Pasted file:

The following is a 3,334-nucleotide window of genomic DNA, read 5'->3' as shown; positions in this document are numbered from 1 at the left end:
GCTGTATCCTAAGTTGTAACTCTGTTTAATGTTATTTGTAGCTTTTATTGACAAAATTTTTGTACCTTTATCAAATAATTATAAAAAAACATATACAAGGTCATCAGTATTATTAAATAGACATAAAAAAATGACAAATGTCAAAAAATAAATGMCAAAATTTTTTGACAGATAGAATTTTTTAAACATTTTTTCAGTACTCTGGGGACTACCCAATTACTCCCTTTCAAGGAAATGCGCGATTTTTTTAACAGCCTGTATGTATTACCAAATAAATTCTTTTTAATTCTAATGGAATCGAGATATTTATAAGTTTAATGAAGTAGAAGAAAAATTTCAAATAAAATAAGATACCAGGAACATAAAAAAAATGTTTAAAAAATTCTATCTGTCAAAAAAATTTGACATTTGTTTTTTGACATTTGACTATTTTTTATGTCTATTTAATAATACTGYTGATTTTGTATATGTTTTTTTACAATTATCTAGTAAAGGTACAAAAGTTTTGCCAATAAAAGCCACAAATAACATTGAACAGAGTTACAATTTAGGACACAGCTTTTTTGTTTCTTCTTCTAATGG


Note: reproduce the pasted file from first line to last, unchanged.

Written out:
The following is a 3,334-nucleotide window of genomic DNA, read 5'->3' as shown; positions in this document are numbered from 1 at the left end:
GCTGTATCCTAAGTTGTAACTCTGTTTAATGTTATTTGTAGCTTTTATTGACAAAATTTTTGTACCTTTATCAAATAATTATAAAAAAACATATACAAGGTCATCAGTATTATTAAATAGACATAAAAAAATGACAAATGTCAAAAAATAAATGMCAAAATTTTTTGACAGATAGAATTTTTTAAACATTTTTTCAGTACTCTGGGGACTACCCAATTACTCCCTTTCAAGGAAATGCGCGATTTTTTTAACAGCCTGTATGTATTACCAAATAAATTCTTTTTAATTCTAATGGAATCGAGATATTTATAAGTTTAATGAAGTAGAAGAAAAATTTCAAATAAAATAAGATACCAGGAACATAAAAAAAATGTTTAAAAAATTCTATCTGTCAAAAAAATTTGACATTTGTTTTTTGACATTTGACTATTTTTTATGTCTATTTAATAATACTGYTGATTTTGTATATGTTTTTTTACAATTATCTAGTAAAGGTACAAAAGTTTTGCCAATAAAAGCCACAAATAACATTGAACAGAGTTACAATTTAGGACACAGCTTTTTTGTTTCTTCTTCTAATGG